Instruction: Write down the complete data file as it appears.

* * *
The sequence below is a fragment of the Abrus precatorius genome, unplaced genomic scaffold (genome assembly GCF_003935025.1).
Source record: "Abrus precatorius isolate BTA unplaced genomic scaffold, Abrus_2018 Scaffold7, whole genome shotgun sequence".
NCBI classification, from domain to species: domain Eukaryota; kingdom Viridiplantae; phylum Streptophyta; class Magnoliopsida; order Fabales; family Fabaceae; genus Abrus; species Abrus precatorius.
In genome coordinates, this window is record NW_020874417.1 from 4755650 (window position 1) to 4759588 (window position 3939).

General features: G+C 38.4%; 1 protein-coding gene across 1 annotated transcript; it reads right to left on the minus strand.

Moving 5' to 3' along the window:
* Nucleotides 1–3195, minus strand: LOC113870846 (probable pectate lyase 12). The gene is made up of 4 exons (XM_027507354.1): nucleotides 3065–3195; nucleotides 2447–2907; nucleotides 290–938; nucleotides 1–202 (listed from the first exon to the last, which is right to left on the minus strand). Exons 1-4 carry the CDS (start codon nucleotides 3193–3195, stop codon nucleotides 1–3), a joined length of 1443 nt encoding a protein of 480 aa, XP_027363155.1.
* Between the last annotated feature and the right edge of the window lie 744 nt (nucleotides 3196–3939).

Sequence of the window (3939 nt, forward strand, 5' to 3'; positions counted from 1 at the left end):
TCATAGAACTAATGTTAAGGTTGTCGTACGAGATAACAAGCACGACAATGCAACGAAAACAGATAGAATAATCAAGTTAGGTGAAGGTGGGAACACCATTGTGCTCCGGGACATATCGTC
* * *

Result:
The sequence below is a fragment of the Abrus precatorius genome, unplaced genomic scaffold (genome assembly GCF_003935025.1).
Source record: "Abrus precatorius isolate BTA unplaced genomic scaffold, Abrus_2018 Scaffold7, whole genome shotgun sequence".
NCBI classification, from domain to species: domain Eukaryota; kingdom Viridiplantae; phylum Streptophyta; class Magnoliopsida; order Fabales; family Fabaceae; genus Abrus; species Abrus precatorius.
In genome coordinates, this window is record NW_020874417.1 from 4755650 (window position 1) to 4759588 (window position 3939).

General features: G+C 38.4%; 1 protein-coding gene across 1 annotated transcript; it reads right to left on the minus strand.

Moving 5' to 3' along the window:
* Nucleotides 1–3195, minus strand: LOC113870846 (probable pectate lyase 12). The gene is made up of 4 exons (XM_027507354.1): nucleotides 3065–3195; nucleotides 2447–2907; nucleotides 290–938; nucleotides 1–202 (listed from the first exon to the last, which is right to left on the minus strand). Exons 1-4 carry the CDS (start codon nucleotides 3193–3195, stop codon nucleotides 1–3), a joined length of 1443 nt encoding a protein of 480 aa, XP_027363155.1.
* Between the last annotated feature and the right edge of the window lie 744 nt (nucleotides 3196–3939).

Sequence of the window (3939 nt, forward strand, 5' to 3'; positions counted from 1 at the left end):
TCATAGAACTAATGTTAAGGTTGTCGTACGAGATAACAAGCACGACAATGCAACGAAAACAGATAGAATAATCAAGTTAGGTGAAGGTGGGAACACCATTGTGCTCCGGGACATATCGTC